Saturday, September 12, 2009

Hello Liverpool

I arrive today in Liverpool ahead of the TUC Congress. Tomorrow morning is the second (and quite probably final) meeting of this year's UNISON TUC delegation and we will be agreeing our policy positions on the various motions and amendments (and Composites) on the agenda.

As things stand, of the 85 motions on the Congress agenda, aside from the three motions which we are amending and about which I have blogged before, the position being recommended to the delegation by the Policy Committee of the NEC is to support, 71, opposed 1 and defer making a decision about the other 10 (meaning that there is no recommendation from the Policy Committee on those 10 – yet).

The one motion which we are being recommended to oppose at this stage is Motion 7 from the Prison Officers Association (POA) which calls upon the TUC to coordinate strike action which would breach the anti-union laws in order to reclaim the right to take strike action which the Tory Government took away and New Labour has refused to restore.

I can imagine the arguments against this proposition, which is certainly ambitious. However the POA, having been on the receiving end of outrageous legal attacks by this disgrace of a Government, are right to say that the more limited campaigning undertaken to date has failed to achieve any significant reduction in the anti-democratic restrictions on the rights of working people which hobble our movement.

Whilst the big unions will not be persuaded to take the risks which the POA have had no choice but to take, Motion 7 asks a question of the leaders of our movement, about what it is we have got for our support of New Labour, which needs now to be asked (and to which an answer is certainly outstanding).

The motion from the CWU (Number 84) which asks the same question is one of those upon which the NEC Policy Committee did not make a recommendation in August. The CWU rightly point out that trade unionists are not supporting New Labour and calls upon the TUC to organise a Conference at which the trade unions can consider how to achieve political representation for our members. If UNISON's TUC delegation supports the speech given by our General Secretary to our National Delegate Conference in June then we will follow through and vote for this motion.

The other nine motions on which no recommendation has yet been made are as follows;

Motion 10 on Fighting Fascism from PCS (I am at a loss – as I write – to see why we are not simply being recommended to support this. It may be that there are reservations about its call for a national demonstration to be called by the TUC).

Motion 32 on the Peoples' Charter from the RMT. Though if I am well informed in hearing that the RMT will support the UNITE amendment to their motion (which supports “the principles of” the Charter and commits to campaigning for progressive policies in the Labour Party) then I cannot believe we will oppose this motion as amended.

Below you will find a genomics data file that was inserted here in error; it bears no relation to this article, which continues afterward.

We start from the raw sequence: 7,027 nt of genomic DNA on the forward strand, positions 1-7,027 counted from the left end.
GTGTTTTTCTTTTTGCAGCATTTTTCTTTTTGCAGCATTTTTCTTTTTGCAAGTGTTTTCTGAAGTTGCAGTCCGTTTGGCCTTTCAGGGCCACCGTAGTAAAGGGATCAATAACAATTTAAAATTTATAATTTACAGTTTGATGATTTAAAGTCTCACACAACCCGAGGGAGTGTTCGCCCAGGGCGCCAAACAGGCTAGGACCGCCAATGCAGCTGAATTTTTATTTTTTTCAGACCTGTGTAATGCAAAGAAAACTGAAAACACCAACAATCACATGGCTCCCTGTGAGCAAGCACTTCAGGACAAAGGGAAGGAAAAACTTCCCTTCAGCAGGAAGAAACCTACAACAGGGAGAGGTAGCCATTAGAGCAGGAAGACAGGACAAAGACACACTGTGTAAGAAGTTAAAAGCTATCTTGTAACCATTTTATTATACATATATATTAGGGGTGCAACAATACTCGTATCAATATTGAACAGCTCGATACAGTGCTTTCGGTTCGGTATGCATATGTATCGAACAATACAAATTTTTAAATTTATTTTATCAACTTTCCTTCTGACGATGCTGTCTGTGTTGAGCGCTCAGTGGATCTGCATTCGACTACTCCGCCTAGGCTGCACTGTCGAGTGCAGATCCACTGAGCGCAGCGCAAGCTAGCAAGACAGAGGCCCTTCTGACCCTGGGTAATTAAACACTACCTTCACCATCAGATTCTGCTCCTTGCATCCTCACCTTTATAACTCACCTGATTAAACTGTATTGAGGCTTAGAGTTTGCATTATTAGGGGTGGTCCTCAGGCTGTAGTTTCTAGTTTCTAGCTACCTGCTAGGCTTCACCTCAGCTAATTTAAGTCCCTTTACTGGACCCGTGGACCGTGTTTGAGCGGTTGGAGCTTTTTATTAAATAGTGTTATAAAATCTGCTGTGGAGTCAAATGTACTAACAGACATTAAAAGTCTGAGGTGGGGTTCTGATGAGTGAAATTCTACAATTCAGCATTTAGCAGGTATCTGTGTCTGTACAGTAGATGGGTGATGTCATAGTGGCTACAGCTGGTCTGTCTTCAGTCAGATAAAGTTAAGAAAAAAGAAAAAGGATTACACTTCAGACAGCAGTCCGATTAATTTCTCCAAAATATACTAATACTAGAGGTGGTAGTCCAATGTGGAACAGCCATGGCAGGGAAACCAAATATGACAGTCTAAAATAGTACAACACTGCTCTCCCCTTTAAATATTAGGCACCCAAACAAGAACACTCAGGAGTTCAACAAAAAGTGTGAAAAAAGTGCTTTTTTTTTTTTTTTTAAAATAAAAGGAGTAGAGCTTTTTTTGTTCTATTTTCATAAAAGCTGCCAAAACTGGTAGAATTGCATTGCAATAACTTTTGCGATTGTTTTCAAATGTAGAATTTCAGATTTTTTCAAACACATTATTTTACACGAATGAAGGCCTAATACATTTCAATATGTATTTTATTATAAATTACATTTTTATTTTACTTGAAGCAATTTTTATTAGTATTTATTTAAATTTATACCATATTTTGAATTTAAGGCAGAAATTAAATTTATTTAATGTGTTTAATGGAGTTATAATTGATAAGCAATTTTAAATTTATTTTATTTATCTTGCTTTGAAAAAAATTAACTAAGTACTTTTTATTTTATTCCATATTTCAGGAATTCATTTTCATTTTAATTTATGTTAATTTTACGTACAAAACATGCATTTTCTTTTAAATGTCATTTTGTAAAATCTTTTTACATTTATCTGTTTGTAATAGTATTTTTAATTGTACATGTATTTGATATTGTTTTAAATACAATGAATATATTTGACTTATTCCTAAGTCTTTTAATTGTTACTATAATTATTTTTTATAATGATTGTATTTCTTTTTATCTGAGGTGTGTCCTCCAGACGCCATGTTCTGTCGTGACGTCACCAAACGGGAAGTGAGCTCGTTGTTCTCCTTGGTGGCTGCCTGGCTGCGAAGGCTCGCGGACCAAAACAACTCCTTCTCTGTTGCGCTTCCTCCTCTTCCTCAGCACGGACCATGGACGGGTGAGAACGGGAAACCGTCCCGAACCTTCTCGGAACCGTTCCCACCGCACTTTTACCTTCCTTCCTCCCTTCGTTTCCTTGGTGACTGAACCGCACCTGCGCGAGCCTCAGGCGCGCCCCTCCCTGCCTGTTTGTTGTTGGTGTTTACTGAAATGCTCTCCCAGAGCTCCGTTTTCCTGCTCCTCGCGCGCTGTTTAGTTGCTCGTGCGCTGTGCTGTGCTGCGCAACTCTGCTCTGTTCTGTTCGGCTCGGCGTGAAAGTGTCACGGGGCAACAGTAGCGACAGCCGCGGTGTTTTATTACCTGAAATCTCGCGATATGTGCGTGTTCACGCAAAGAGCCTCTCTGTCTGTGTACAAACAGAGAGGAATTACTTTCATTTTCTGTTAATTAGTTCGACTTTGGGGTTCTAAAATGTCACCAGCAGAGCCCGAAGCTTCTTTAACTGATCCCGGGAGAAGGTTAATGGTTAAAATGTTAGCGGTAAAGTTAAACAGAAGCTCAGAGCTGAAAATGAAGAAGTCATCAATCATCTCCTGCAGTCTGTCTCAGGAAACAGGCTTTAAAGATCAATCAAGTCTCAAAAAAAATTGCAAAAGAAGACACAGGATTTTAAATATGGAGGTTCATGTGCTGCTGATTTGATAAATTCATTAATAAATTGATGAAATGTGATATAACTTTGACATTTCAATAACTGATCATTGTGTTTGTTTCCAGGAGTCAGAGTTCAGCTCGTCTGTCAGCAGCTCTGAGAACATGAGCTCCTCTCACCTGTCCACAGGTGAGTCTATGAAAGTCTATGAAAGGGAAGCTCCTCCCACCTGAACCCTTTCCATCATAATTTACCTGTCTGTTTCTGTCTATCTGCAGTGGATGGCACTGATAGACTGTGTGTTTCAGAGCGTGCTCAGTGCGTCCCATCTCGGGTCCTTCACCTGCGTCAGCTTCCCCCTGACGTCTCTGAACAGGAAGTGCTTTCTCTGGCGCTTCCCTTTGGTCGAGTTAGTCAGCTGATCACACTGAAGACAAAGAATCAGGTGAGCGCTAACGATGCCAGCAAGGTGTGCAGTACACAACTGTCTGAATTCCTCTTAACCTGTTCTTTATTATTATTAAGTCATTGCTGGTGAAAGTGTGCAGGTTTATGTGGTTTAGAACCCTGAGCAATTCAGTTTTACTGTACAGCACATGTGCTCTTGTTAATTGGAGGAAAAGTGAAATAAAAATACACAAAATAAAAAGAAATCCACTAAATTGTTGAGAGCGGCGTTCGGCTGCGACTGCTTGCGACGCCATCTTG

Motion 47 from BALPA opposing a tax on air travel (the Green in me hopes we oppose this!)

Motion 49 from PCS on Defending Public Services (only a cynic would think that we have not come out in support of this in order to strengthen our hand in some argument about a Composite, since I cannot see a word in the motion itself which is not in line with UNISON policy.

Motion 56 from the NUT on Education and the Economic Crisis (which is probably giving the General Council the collywobbles with its call for a national demonstration ahead of the General Election).

Motion 70 on copyright piracy from BECTU (which calls for internet service providers to clamp down on illegal downloading). I can see both sides of this argument and will be interested to hear the views of other delegates.

Motion 73 from Equity on “Workers in Adult Entertainment” (which touches on the ongoing debate about whether workers in “adult” entertainment (and/or the sex industry) need union organisation or exit strategies). Again I can see both sides of this argument, but come down generally on the side or organising workers rather than putting moral judgements about their work ahead of their need for organisation. This motion opposes extending the category of “sex encounter establishments” so that local authorities can limit the number of lap dancing clubs in their area – and on this point I do think that democratically elected local politicians should have some such authority.

Motion 82 from the Trades Councils calling for the defence of TUC Unemployed Workers Centres (about which any concerns must be ones about the detail and volume of work being required of the General Council, who are presumably encouraging the larger affiliates not to commit support until they have been able to come to some understanding with the movers?)

Motion 85 from the RMT (which calls for the TUC Young Members Conference to have the right to submit a motion to Congress). There is no coherent argument against this reasonable proposal, and if incoherent arguments are advance I shall let you know on this blog.

Other than these motions above we are to be recommended to support all the other motions on the agenda. The motions we are supporting are in many cases more important than those discussed above (with the exception perhaps of Motion 84!) but since tomorrow's delegation meeting is likely to focus on the motions where no recommendation has yet been made I thought I would comment on those.

No comments: